Doesn’t matter if you’re going darker or lighter, coloring your locs is still a chemical service that involves an understanding of the science of hair. Many people make of the mistake of coloring their locs using box hair color and wonder why their locs are falling out or extremely dry—I was once one of these people. Before, and actually during Cosmetology school, I made the costly mistake of bleaching my locs improperly, resulting in color damage. What I, like most people, never considered was that applying color to locs is nothing like applying color to loose natural hair.
So, if you think you’re ready to color your locs, and you want to know where to begin be sure that you have considered these 5 things…
5 Things to Consider Before Coloring Your Locs
1. Is your hair healthy enough? I would definitely recommend NOT coloring your locs if you are currently experiencing dryness, thinning, or breakage. There are plenty of other ways to adore your locs that won’t further compromise your locs. Intentionally work to get your locs healthy and then consider coloring your locs using hair color.
2. Have you budgeted for care? Color is not a one-time service. For instance, if you’re covering gray, you have to remember the hair growing from your scalp is now gray, which mean, as your hair grows out it will be gray. You will need to constantly, every 8-12 weeks, reapply your desired hair color. This also applies to fantasy colors like purple, pink, blue, and/or green— these colors are not permanent and will need to be refreshed to maintain the vibrancy. Additionally, once you color your hair your regimen (and budget) should now involve regular hair care treatments.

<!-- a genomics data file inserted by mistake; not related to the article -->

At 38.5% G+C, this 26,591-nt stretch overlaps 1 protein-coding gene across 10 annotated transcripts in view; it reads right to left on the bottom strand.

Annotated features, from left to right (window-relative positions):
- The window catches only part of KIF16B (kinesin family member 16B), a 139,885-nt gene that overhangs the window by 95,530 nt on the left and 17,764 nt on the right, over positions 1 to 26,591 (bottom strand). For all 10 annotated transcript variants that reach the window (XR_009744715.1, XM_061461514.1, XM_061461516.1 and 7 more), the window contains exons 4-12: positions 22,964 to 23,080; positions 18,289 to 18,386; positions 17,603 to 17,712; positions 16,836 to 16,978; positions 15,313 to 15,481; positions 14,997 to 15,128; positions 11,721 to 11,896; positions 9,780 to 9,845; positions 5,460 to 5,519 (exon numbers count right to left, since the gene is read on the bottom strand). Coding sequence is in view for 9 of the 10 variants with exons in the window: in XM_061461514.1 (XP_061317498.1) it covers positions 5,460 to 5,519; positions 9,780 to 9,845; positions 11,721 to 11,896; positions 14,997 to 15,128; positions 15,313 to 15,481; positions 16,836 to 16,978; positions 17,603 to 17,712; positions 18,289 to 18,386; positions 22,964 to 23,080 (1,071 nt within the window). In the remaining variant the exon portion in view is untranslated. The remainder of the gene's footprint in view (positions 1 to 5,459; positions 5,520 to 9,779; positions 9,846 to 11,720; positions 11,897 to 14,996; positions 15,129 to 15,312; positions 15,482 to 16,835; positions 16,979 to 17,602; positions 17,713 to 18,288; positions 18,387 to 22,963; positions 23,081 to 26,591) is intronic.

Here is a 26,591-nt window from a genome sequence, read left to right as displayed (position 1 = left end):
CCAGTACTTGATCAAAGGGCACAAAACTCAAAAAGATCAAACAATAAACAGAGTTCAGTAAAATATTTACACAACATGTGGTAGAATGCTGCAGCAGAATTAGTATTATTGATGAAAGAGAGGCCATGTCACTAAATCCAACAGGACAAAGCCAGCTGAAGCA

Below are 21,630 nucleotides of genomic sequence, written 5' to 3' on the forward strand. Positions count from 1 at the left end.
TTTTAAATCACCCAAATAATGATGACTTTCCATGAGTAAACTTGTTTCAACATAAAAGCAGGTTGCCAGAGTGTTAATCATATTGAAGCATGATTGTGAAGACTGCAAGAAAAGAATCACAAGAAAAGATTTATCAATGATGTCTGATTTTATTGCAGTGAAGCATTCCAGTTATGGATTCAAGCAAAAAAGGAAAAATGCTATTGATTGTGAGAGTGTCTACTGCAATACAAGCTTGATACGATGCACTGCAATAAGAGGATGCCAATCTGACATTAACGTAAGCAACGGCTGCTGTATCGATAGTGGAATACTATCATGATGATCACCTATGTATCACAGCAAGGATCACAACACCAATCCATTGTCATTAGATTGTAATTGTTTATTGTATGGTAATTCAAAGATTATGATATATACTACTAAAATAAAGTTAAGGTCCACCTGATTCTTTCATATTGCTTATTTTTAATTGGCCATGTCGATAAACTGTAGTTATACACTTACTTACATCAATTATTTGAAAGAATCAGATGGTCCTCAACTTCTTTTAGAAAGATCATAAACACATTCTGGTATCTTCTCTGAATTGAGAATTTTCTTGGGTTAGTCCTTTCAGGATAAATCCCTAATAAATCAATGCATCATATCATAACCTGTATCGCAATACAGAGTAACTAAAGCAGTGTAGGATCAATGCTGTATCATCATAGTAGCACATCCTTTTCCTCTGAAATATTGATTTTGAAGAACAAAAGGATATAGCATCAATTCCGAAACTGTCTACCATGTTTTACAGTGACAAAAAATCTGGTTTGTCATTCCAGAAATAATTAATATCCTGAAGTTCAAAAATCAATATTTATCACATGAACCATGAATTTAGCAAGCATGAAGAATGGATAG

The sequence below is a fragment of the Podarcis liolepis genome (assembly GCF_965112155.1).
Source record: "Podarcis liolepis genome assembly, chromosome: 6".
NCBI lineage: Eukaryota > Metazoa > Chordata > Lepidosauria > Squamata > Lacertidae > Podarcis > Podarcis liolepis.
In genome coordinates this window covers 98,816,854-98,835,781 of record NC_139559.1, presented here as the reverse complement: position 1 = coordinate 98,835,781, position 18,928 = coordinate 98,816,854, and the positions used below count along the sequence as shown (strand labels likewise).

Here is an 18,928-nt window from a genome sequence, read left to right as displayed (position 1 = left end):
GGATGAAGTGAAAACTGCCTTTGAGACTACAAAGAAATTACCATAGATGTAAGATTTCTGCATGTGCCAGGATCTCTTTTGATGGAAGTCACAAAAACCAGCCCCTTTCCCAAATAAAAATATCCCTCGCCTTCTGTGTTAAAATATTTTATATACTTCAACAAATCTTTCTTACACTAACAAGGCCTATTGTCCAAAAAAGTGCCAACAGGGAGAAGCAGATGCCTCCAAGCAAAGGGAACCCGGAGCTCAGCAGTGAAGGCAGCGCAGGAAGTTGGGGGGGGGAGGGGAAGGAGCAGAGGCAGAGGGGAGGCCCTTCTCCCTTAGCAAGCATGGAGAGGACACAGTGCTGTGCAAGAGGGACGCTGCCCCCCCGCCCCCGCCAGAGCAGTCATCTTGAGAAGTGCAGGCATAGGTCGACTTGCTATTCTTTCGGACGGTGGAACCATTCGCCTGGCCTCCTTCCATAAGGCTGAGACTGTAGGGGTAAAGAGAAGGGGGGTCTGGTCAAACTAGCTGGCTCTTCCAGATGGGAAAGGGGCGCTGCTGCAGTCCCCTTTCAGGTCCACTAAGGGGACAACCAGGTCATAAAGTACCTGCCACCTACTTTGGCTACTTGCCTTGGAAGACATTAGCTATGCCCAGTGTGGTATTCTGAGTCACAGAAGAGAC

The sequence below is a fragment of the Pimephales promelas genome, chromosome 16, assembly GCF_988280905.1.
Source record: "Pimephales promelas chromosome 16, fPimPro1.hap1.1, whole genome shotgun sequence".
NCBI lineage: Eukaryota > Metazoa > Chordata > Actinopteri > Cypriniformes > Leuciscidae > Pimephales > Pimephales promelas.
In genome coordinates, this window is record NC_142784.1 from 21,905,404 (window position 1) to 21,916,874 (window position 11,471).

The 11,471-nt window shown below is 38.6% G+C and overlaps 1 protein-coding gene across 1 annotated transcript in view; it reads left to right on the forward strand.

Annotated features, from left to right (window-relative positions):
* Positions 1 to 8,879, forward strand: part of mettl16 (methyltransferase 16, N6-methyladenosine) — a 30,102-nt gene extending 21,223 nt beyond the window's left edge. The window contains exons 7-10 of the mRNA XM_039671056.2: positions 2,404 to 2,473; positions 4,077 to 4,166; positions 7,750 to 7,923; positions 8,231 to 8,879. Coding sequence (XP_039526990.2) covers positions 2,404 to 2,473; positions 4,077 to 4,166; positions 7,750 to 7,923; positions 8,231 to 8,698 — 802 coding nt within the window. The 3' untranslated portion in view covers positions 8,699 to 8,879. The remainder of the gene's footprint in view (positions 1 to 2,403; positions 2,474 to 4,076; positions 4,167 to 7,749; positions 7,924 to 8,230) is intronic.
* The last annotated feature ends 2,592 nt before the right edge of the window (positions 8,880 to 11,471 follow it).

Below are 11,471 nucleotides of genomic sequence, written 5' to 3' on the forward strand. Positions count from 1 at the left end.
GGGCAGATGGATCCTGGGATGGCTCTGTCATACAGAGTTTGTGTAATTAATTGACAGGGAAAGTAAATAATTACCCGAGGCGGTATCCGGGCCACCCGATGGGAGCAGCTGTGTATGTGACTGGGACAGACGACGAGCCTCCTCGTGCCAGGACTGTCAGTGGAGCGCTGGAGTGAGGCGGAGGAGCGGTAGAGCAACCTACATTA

3. Are you ready for long-term care? Typically you should perform a hydration treatment on your locs every 3 months, or every season, but with color-treated hair that changes to once a month (at minimum). In addition to hydration treatments, you may also need to incorporate protein treatments into your regimen, especially if your locs are blonde.
4. Do you have the patience to get what you want? Many of us with textured hair and/or locs have naturally dark colored hair, but if you want lighter hair or a really vibrant hair color it may be a process. You may be looking at a very long process, especially if you want to maintain the health of your locs. The alternative to skipping this “long process” is the usage of bleach to get you to your desired color immediately. But bleach can be a gift and a curse.
5. You should not do this at home! And unfortunately, not all “professionals” are created equal. You should take the time to find a professional Colorist that specializes, or at least has experience, in coloring locs. Trust me the color damage and breakage is NOT a cute process, neither is having to undergo a color correction:
I do not say any of this to scare you away from coloring your locs, but to make sure that you are making an informed decision about the risk you are taking when you do. When you are ready to accept the risk, be mindful of the type of hair color that is being used and always include strengthening procedures with the application. I would definitely suggest avoiding henna hair dye and opting for hair color that uses mircopigmentation.